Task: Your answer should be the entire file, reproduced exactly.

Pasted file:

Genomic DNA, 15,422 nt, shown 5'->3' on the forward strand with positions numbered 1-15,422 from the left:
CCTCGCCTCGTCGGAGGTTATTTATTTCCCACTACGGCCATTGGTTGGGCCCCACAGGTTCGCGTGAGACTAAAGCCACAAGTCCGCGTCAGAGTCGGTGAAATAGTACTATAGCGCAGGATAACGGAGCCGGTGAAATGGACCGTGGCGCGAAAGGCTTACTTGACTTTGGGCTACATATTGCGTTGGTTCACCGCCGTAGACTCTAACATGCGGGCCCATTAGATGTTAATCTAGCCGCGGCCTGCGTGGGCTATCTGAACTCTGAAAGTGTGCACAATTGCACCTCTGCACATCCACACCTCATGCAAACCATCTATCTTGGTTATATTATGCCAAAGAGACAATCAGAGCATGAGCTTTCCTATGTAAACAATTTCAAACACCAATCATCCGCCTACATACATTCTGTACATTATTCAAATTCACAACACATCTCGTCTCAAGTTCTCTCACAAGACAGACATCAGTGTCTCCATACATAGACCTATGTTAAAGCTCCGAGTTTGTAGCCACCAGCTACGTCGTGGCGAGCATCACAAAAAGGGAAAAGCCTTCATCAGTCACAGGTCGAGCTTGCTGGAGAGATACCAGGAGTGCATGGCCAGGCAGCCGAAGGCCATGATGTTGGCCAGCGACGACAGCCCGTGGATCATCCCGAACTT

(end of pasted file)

Genomic DNA, 15,422 nt, shown 5'->3' on the forward strand with positions numbered 1-15,422 from the left:
CCTCGCCTCGTCGGAGGTTATTTATTTCCCACTACGGCCATTGGTTGGGCCCCACAGGTTCGCGTGAGACTAAAGCCACAAGTCCGCGTCAGAGTCGGTGAAATAGTACTATAGCGCAGGATAACGGAGCCGGTGAAATGGACCGTGGCGCGAAAGGCTTACTTGACTTTGGGCTACATATTGCGTTGGTTCACCGCCGTAGACTCTAACATGCGGGCCCATTAGATGTTAATCTAGCCGCGGCCTGCGTGGGCTATCTGAACTCTGAAAGTGTGCACAATTGCACCTCTGCACATCCACACCTCATGCAAACCATCTATCTTGGTTATATTATGCCAAAGAGACAATCAGAGCATGAGCTTTCCTATGTAAACAATTTCAAACACCAATCATCCGCCTACATACATTCTGTACATTATTCAAATTCACAACACATCTCGTCTCAAGTTCTCTCACAAGACAGACATCAGTGTCTCCATACATAGACCTATGTTAAAGCTCCGAGTTTGTAGCCACCAGCTACGTCGTGGCGAGCATCACAAAAAGGGAAAAGCCTTCATCAGTCACAGGTCGAGCTTGCTGGAGAGATACCAGGAGTGCATGGCCAGGCAGCCGAAGGCCATGATGTTGGCCAGCGACGACAGCCCGTGGATCATCCCGAACTT